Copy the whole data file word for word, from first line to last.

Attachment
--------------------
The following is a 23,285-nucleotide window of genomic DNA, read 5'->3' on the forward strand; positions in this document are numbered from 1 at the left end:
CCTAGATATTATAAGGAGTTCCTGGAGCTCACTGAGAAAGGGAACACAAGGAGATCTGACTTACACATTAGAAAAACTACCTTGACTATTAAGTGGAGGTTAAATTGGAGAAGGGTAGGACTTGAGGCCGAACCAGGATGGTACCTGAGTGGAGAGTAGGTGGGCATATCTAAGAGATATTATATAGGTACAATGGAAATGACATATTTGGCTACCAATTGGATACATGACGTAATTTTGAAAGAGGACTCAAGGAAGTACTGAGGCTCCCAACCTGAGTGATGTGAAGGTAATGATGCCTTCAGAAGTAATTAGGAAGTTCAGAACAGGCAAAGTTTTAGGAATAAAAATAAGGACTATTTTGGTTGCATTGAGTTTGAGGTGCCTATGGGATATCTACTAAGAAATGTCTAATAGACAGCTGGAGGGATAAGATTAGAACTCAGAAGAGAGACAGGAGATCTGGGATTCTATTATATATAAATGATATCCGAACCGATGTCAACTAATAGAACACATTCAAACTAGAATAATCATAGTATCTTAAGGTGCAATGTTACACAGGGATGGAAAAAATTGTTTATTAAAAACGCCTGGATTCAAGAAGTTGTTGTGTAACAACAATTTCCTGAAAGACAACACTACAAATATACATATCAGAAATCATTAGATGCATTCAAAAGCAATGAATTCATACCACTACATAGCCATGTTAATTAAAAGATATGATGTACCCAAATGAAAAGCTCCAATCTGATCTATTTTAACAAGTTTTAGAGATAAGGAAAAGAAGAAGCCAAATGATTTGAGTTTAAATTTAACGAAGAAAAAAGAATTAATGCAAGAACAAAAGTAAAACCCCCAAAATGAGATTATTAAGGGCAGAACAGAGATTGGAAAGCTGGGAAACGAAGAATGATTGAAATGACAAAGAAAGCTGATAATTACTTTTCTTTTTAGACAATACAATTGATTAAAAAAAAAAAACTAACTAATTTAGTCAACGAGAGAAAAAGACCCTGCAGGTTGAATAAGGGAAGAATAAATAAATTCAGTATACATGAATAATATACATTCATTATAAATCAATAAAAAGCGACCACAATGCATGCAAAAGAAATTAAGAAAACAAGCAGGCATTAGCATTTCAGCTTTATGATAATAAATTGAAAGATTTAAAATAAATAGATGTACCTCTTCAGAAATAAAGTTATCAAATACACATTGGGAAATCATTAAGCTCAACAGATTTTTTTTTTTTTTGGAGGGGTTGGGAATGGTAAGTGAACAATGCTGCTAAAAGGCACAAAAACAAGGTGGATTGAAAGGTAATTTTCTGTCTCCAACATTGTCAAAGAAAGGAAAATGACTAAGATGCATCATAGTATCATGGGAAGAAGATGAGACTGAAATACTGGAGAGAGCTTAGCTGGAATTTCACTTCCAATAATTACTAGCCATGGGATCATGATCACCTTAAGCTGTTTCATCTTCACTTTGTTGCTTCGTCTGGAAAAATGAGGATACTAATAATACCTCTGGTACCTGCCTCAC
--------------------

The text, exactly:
The following is a 23,285-nucleotide window of genomic DNA, read 5'->3' on the forward strand; positions in this document are numbered from 1 at the left end:
CCTAGATATTATAAGGAGTTCCTGGAGCTCACTGAGAAAGGGAACACAAGGAGATCTGACTTACACATTAGAAAAACTACCTTGACTATTAAGTGGAGGTTAAATTGGAGAAGGGTAGGACTTGAGGCCGAACCAGGATGGTACCTGAGTGGAGAGTAGGTGGGCATATCTAAGAGATATTATATAGGTACAATGGAAATGACATATTTGGCTACCAATTGGATACATGACGTAATTTTGAAAGAGGACTCAAGGAAGTACTGAGGCTCCCAACCTGAGTGATGTGAAGGTAATGATGCCTTCAGAAGTAATTAGGAAGTTCAGAACAGGCAAAGTTTTAGGAATAAAAATAAGGACTATTTTGGTTGCATTGAGTTTGAGGTGCCTATGGGATATCTACTAAGAAATGTCTAATAGACAGCTGGAGGGATAAGATTAGAACTCAGAAGAGAGACAGGAGATCTGGGATTCTATTATATATAAATGATATCCGAACCGATGTCAACTAATAGAACACATTCAAACTAGAATAATCATAGTATCTTAAGGTGCAATGTTACACAGGGATGGAAAAAATTGTTTATTAAAAACGCCTGGATTCAAGAAGTTGTTGTGTAACAACAATTTCCTGAAAGACAACACTACAAATATACATATCAGAAATCATTAGATGCATTCAAAAGCAATGAATTCATACCACTACATAGCCATGTTAATTAAAAGATATGATGTACCCAAATGAAAAGCTCCAATCTGATCTATTTTAACAAGTTTTAGAGATAAGGAAAAGAAGAAGCCAAATGATTTGAGTTTAAATTTAACGAAGAAAAAAGAATTAATGCAAGAACAAAAGTAAAACCCCCAAAATGAGATTATTAAGGGCAGAACAGAGATTGGAAAGCTGGGAAACGAAGAATGATTGAAATGACAAAGAAAGCTGATAATTACTTTTCTTTTTAGACAATACAATTGATTAAAAAAAAAAAACTAACTAATTTAGTCAACGAGAGAAAAAGACCCTGCAGGTTGAATAAGGGAAGAATAAATAAATTCAGTATACATGAATAATATACATTCATTATAAATCAATAAAAAGCGACCACAATGCATGCAAAAGAAATTAAGAAAACAAGCAGGCATTAGCATTTCAGCTTTATGATAATAAATTGAAAGATTTAAAATAAATAGATGTACCTCTTCAGAAATAAAGTTATCAAATACACATTGGGAAATCATTAAGCTCAACAGATTTTTTTTTTTTTTGGAGGGGTTGGGAATGGTAAGTGAACAATGCTGCTAAAAGGCACAAAAACAAGGTGGATTGAAAGGTAATTTTCTGTCTCCAACATTGTCAAAGAAAGGAAAATGACTAAGATGCATCATAGTATCATGGGAAGAAGATGAGACTGAAATACTGGAGAGAGCTTAGCTGGAATTTCACTTCCAATAATTACTAGCCATGGGATCATGATCACCTTAAGCTGTTTCATCTTCACTTTGTTGCTTCGTCTGGAAAAATGAGGATACTAATAATACCTCTGGTACCTGCCTCAC